At the same time, the court is concerned about its own legitimacy and the majority opinion yesterday repeatedly references “public opinion.” The justices no doubt had the recent experience in Ireland very much in mind, which saw voters overwhelmingly approve same-sex marriage legislation. Given that the right to same-sex marriage has enthusiastic support among a new generation of young people, the majority on the Supreme Court was concerned that a decision denying that right would destroy whatever shred of confidence the population retained in the institution.

The public support for marriage equality reflects the basic commitment of the broad mass of humanity to democratic rights and the ability of the working population to overcome previous prejudices. The political establishment confronts vast changes in popular consciousness of a broadly democratic character that it neither encouraged nor welcomes.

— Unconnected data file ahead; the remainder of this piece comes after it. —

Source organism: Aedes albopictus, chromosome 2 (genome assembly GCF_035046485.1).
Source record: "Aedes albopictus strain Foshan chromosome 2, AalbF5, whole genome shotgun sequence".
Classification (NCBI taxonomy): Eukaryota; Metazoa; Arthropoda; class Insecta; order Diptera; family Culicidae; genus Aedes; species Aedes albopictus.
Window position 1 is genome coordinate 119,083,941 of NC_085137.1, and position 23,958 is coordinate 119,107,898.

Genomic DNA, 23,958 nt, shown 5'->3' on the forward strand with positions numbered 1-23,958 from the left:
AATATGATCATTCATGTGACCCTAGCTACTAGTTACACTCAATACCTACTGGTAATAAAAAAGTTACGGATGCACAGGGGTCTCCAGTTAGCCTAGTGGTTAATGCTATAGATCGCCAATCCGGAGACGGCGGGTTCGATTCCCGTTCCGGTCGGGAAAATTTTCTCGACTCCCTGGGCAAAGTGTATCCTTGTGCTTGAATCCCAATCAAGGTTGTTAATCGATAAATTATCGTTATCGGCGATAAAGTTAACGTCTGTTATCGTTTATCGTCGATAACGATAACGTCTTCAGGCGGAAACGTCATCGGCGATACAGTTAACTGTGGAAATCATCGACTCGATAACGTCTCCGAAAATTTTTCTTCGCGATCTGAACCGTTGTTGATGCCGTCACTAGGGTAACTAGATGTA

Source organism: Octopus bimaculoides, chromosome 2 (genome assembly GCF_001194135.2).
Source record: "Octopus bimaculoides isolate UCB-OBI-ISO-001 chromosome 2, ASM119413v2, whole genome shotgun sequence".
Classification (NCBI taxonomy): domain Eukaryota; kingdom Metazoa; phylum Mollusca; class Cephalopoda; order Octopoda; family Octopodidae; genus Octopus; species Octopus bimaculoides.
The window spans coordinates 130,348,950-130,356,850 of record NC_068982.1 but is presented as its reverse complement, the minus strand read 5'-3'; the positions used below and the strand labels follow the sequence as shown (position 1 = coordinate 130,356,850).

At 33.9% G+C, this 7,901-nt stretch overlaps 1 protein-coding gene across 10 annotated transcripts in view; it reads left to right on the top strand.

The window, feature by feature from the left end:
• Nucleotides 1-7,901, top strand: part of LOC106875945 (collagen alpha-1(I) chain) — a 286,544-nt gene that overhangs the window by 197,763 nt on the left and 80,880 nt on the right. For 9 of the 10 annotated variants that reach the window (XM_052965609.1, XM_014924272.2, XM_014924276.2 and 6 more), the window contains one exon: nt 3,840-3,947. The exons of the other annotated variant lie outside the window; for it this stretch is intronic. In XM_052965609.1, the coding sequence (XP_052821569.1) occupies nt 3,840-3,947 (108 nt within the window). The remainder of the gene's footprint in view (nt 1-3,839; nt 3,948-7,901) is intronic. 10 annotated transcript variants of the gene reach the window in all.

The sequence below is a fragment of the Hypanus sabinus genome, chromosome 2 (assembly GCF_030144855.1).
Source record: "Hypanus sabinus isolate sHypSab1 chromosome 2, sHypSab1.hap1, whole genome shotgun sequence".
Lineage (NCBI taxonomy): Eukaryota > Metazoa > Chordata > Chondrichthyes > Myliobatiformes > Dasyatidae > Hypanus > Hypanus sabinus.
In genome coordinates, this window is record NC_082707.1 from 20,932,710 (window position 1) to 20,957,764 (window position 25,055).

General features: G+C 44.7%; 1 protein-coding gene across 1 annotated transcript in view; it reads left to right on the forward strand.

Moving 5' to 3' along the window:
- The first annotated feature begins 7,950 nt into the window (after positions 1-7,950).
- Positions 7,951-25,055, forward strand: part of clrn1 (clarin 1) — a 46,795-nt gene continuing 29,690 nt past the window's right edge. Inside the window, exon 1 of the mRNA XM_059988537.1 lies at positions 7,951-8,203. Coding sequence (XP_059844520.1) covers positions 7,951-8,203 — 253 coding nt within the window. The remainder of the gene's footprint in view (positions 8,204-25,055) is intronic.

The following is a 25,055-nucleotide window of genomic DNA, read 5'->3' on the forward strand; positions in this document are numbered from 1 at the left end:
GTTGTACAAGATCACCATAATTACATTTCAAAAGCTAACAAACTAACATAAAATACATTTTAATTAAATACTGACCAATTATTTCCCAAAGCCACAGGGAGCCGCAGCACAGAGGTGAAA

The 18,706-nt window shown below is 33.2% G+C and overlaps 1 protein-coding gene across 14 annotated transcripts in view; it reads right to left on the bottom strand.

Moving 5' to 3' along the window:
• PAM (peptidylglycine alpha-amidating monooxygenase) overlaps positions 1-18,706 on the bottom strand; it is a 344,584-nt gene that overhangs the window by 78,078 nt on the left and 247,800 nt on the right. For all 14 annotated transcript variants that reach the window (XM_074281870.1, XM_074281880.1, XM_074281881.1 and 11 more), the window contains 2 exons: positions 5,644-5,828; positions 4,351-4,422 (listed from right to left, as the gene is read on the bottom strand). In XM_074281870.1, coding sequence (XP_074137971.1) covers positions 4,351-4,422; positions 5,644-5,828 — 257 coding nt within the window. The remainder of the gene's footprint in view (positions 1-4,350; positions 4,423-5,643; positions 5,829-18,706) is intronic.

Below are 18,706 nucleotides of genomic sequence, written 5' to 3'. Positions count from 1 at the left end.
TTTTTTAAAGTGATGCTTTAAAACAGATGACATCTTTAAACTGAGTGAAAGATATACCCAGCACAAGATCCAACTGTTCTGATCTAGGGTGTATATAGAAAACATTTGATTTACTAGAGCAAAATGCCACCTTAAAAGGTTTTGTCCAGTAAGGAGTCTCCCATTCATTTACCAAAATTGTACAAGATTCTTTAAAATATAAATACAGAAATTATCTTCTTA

While it has increasingly relied on identity politics focused on matters of race, gender and sexual preference to conceal the basic class divisions in American society, for many decades it utilized reactionary laws against the rights of gay people as part of its efforts to cultivate backward and fascistic layers.

It now feels the need to make certain tactical adjustments to preempt a further development of mass democratic sentiment along independent working-class and socialist lines. This is especially the case in light of demonstrations around the country against police killings and other signs of growing social discontent.

The political establishment is prepared to make concessions on some issues, particularly those that have a base of support among more privileged layers of the upper-middle class, while continuing its policy of social counterrevolution against the working class at home and imperialist bullying and war abroad.

Nobody should be fooled into thinking that the American ruling class has suddenly “seen the light.” No democratic right can be secured outside of a struggle against the ruling class and the capitalist system. The defense and expansion of democratic and social rights must be anchored in an independent political movement based on the working class. Otherwise, what is granted one day can easily be taken away the next.